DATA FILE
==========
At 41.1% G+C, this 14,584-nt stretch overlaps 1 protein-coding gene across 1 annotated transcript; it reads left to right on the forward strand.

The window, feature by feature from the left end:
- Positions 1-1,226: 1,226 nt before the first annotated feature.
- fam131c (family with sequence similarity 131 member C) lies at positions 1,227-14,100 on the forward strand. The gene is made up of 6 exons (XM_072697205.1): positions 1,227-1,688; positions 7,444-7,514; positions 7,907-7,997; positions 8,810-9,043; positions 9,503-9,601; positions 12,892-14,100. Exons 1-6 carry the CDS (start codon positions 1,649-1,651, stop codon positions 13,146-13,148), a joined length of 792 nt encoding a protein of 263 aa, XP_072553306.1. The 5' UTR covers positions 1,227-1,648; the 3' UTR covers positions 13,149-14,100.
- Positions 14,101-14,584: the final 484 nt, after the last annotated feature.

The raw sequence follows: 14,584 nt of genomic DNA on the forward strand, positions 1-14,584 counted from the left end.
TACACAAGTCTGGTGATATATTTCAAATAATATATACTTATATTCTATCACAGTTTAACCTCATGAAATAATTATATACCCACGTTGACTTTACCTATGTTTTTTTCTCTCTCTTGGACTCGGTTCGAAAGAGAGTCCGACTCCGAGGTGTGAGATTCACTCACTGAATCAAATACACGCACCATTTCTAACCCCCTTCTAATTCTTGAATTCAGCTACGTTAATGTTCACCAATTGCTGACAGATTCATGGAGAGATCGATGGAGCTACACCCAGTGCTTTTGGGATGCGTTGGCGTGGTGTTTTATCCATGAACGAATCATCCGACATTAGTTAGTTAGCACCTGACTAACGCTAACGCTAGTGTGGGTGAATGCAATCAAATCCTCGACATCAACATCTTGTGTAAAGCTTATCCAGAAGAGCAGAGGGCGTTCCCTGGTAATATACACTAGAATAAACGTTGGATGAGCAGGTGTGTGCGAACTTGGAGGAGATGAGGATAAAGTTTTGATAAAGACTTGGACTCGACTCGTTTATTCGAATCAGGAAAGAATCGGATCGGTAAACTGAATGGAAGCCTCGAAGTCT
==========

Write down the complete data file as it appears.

At 41.1% G+C, this 14,584-nt stretch overlaps 1 protein-coding gene across 1 annotated transcript; it reads left to right on the forward strand.

The window, feature by feature from the left end:
- Positions 1-1,226: 1,226 nt before the first annotated feature.
- fam131c (family with sequence similarity 131 member C) lies at positions 1,227-14,100 on the forward strand. The gene is made up of 6 exons (XM_072697205.1): positions 1,227-1,688; positions 7,444-7,514; positions 7,907-7,997; positions 8,810-9,043; positions 9,503-9,601; positions 12,892-14,100. Exons 1-6 carry the CDS (start codon positions 1,649-1,651, stop codon positions 13,146-13,148), a joined length of 792 nt encoding a protein of 263 aa, XP_072553306.1. The 5' UTR covers positions 1,227-1,648; the 3' UTR covers positions 13,149-14,100.
- Positions 14,101-14,584: the final 484 nt, after the last annotated feature.

The raw sequence follows: 14,584 nt of genomic DNA on the forward strand, positions 1-14,584 counted from the left end.
TACACAAGTCTGGTGATATATTTCAAATAATATATACTTATATTCTATCACAGTTTAACCTCATGAAATAATTATATACCCACGTTGACTTTACCTATGTTTTTTTCTCTCTCTTGGACTCGGTTCGAAAGAGAGTCCGACTCCGAGGTGTGAGATTCACTCACTGAATCAAATACACGCACCATTTCTAACCCCCTTCTAATTCTTGAATTCAGCTACGTTAATGTTCACCAATTGCTGACAGATTCATGGAGAGATCGATGGAGCTACACCCAGTGCTTTTGGGATGCGTTGGCGTGGTGTTTTATCCATGAACGAATCATCCGACATTAGTTAGTTAGCACCTGACTAACGCTAACGCTAGTGTGGGTGAATGCAATCAAATCCTCGACATCAACATCTTGTGTAAAGCTTATCCAGAAGAGCAGAGGGCGTTCCCTGGTAATATACACTAGAATAAACGTTGGATGAGCAGGTGTGTGCGAACTTGGAGGAGATGAGGATAAAGTTTTGATAAAGACTTGGACTCGACTCGTTTATTCGAATCAGGAAAGAATCGGATCGGTAAACTGAATGGAAGCCTCGAAGTCT